Last edited by thought addict on Sat Oct 14, 2017 6:49 pm, edited 1 time in total.

Londoner
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Re: Philosophy is Dead.

Post by Londoner » Sat Oct 14, 2017 6:17 pm

thought addict wrote:
Sat Oct 14, 2017 2:23 pm
You're right. But if Dontaskme is talking about humans questioning their own existence, they certainly can do that.

It's a type of recursion. Some types of recursion are possible in the universe. An eye can examine its own image in a mirror. A plant or animal can enhance or destroy its own body (recursive in the sense that it's an example of an object acting upon itself). In computer software or mathematics a function can invoke itself. Recursive functions in software usually need a base case which is some condition under which the looping comes to an end. All examples of recursion will also have a starting point - some external actor that caused the process to start off. So, a body or a brain can certainly examine itself and can even destroy itself. What it arguably cannot do is cause its own creation.*
I do not think this would be 'us' questioning our own existence, rather it would be drawing attention to the fact that our notion of what constitutes 'us' is not fixed.

You write: 'An eye can examine its own image in a mirror'. I do not think it can. If the eye is to be equated to its image in a mirror, then it is simply an appearance, a pattern of light, that can no more interpret its image than the image can interpret the eye. But we do not really mean 'the eye'; interprets, we mean the brain behind the eye. The brain can interpret the reflection, because the brain is not identical to either the eye or the reflection in the mirror. To say 'this is my eye' is to say that me and my eye are not the same thing.

So in one sense the eye is part of 'me', in another it isn't. Both my mind and my body can be said to 'exist', together or separately. So I'm not really questioning 'existence' as such, I'm just drawing attention to the fact that we can describe 'me' in two different ways.

But just as I can either differentiate 'me' from 'my eye' - or I can lump the two together and call that 'me' - I can carry on lumping and do the same with the rest of the universe. I can say I 'exist' as 'forces', or as 'matter'. Or I can go the other way and differentiate 'me' - my mind - from matter entirely.

So the term 'exist' has no meaning on its own, it only takes a meaning from the thing it refers to, e.g. 'me'. And what 'me' refers to varies.
I don't see how though a mind could ever correctly refute its own existence simply because cognito ergo sum.
Is the 'sum' a different thing to the 'cogito'? In English we would write 'I think therefore I am'. Is that 'therefore' because we are saying 'this thought' and 'being/existence' are synonyms? Because that would be to say that everything we think of counts as existing. In which case, it is impossible to think of anything that doesn't exist, since our thinking of it makes it exist.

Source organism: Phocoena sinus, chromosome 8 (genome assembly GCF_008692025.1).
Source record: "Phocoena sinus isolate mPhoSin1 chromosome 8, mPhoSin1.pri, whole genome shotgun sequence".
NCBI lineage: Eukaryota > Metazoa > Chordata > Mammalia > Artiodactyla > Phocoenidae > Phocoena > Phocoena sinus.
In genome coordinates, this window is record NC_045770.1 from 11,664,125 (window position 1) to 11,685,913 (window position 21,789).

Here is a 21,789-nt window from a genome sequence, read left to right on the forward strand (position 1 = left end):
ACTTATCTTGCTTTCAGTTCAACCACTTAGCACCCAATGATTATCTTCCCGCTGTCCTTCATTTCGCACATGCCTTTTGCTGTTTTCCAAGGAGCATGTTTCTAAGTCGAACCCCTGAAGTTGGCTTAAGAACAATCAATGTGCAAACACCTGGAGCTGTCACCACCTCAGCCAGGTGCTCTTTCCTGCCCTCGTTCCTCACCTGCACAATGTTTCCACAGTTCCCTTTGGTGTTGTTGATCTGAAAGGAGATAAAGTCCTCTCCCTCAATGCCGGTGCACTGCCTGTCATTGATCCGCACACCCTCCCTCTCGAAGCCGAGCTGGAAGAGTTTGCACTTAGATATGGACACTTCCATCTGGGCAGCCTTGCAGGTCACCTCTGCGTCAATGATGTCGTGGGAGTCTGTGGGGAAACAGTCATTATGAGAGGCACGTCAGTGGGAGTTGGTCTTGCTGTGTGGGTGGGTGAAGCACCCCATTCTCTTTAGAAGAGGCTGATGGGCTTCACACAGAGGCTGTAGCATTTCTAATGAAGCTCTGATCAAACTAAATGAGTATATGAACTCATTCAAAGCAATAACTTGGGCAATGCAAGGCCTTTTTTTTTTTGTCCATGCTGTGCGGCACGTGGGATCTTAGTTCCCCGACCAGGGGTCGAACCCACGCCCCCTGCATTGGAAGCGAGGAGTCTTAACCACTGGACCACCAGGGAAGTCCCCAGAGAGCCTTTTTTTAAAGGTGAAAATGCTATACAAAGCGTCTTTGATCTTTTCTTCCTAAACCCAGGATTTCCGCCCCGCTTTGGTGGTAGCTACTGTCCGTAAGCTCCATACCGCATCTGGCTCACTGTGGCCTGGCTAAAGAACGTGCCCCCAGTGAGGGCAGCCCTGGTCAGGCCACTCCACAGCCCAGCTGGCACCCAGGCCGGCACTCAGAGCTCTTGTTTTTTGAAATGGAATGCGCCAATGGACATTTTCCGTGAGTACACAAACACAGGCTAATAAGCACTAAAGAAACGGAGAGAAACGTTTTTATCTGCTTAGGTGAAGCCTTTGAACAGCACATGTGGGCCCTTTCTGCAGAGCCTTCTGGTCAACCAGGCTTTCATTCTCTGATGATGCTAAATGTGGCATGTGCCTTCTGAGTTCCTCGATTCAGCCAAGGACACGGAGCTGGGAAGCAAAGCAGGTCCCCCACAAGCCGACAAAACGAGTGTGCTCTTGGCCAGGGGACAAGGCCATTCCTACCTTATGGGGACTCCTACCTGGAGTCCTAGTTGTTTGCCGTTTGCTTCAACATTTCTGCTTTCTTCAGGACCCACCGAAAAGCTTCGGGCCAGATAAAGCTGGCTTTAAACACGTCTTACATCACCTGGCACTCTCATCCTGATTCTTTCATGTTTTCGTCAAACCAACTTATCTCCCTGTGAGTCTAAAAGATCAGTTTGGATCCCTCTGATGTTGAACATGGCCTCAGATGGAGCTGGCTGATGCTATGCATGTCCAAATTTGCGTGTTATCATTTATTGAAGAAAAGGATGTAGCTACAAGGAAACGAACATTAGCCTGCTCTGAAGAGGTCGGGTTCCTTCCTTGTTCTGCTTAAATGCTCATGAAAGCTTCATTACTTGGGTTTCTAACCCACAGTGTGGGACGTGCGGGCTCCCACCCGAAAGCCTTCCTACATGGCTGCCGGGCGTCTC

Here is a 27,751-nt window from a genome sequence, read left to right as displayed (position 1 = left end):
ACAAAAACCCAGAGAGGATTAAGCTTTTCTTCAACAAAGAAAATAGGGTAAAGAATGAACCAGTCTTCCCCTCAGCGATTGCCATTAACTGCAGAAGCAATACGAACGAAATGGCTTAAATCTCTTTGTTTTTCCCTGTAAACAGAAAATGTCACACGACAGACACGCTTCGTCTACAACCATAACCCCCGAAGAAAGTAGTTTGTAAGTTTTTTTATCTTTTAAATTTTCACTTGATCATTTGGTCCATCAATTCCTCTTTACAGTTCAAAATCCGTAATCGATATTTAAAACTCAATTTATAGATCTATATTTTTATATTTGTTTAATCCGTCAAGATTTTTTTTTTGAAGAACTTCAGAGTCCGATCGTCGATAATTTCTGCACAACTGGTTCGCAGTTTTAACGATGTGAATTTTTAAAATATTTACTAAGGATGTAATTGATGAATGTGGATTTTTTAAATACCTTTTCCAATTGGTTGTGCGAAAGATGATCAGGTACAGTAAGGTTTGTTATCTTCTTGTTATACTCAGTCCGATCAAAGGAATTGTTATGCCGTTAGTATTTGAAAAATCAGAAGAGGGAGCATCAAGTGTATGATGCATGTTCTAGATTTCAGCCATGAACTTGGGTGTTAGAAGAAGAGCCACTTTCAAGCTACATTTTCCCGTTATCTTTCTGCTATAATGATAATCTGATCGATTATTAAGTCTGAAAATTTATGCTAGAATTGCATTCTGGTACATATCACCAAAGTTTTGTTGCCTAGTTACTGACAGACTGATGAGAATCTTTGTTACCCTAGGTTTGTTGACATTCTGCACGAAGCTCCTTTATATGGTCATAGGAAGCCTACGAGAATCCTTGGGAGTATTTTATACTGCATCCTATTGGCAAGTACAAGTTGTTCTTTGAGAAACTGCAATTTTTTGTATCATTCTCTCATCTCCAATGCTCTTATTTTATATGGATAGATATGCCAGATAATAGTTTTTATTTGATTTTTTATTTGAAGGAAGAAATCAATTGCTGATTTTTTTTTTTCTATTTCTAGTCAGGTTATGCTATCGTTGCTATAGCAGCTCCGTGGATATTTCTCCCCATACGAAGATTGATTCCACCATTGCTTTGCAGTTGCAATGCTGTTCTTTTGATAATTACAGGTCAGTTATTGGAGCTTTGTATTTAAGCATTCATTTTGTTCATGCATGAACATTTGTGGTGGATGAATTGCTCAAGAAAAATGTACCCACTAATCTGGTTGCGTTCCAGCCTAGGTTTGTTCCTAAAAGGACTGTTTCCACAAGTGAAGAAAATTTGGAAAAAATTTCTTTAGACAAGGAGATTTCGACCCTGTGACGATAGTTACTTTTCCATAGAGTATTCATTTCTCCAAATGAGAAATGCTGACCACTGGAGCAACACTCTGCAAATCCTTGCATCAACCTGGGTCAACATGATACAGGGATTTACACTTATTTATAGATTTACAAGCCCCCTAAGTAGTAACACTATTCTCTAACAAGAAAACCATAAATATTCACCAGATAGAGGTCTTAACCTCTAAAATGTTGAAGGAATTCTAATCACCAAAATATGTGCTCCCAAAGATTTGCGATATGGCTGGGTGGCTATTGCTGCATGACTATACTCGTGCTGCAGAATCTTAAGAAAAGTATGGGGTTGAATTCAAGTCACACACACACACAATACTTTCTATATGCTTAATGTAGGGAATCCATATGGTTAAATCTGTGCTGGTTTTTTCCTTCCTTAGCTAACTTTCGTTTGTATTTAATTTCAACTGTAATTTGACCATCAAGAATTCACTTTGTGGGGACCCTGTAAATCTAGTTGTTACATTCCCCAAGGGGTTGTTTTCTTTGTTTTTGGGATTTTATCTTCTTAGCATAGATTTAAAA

Alternatively, if the 'sum' and the 'cogito' are different, if to say something 'exists' is to claim something additional to 'it is a thought', then we need something additional to the 'cogito'.

Or to put it as you do, is a 'mind' identical to a 'thought'? Or is a mind something more, real in a way that the thought on its own isn't? For example, suppose we say 'mind' is different because it is a continuity of thoughts? But in that case, we must also add a claim that linear time is real to the 'cogito ergo sum' at which point it is no longer simple.

thought addict
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Re: Philosophy is Dead.

Post by thought addict » Sat Oct 14, 2017 7:15 pm

Londoner wrote:
Sat Oct 14, 2017 6:17 pm
I do not think this would be 'us' questioning our own existence, rather it would be drawing attention to the fact that our notion of what constitutes 'us' is not fixed.
Londoner wrote:
Sat Oct 14, 2017 6:17 pm
So in one sense the eye is part of 'me', in another it isn't. Both my mind and my body can be said to 'exist', together or separately. So I'm not really questioning 'existence' as such, I'm just drawing attention to the fact that we can describe 'me' in two different ways.

But just as I can either differentiate 'me' from 'my eye' - or I can lump the two together and call that 'me' - I can carry on lumping and do the same with the rest of the universe. I can say I 'exist' as 'forces', or as 'matter'. Or I can go the other way and differentiate 'me' - my mind - from matter entirely.
I agree with what you're saying but I don't think your objection prevents the self-referential aspect of my example. If we say the eye in combination with the nerves and brain (and perhaps mind) as a combined system capture and process information from their own image in the mirror, the recursion still takes place. The image only possesses limited information about that eye / nerve / brain system so it's not the entire system looping back on itself, but it is a subset doing that.
Londoner wrote:
Sat Oct 14, 2017 6:17 pm
So the term 'exist' has no meaning on its own, it only takes a meaning from the thing it refers to, e.g. 'me'. And what 'me' refers to varies.
I agree with this.
Londoner wrote:
Sat Oct 14, 2017 6:17 pm
Is the 'sum' a different thing to the 'cogito'? In English we would write 'I think therefore I am'. Is that 'therefore' because we are saying 'this thought' and 'being/existence' are synonyms? Because that would be to say that everything we think of counts as existing. In which case, it is impossible to think of anything that doesn't exist, since our thinking of it makes it exist.

Alternatively, if the 'sum' and the 'cogito' are different, if to say something 'exists' is to claim something additional to 'it is a thought', then we need something additional to the 'cogito'.

Or to put it as you do, is a 'mind' identical to a 'thought'? Or is a mind something more, real in a way that the thought on its own isn't? For example, suppose we say 'mind' is different because it is a continuity of thoughts? But in that case, we must also add a claim that linear time is real to the 'cogito ergo sum' at which point it is no longer simple.
To be honest, the phrase bothered me since I first heard it, in that the knowledge of self existence indeed does not seem to need the "cogito" condition. It seems it could be something even more direct - perhaps the most basic axiom on which all other reason depends. Perhaps: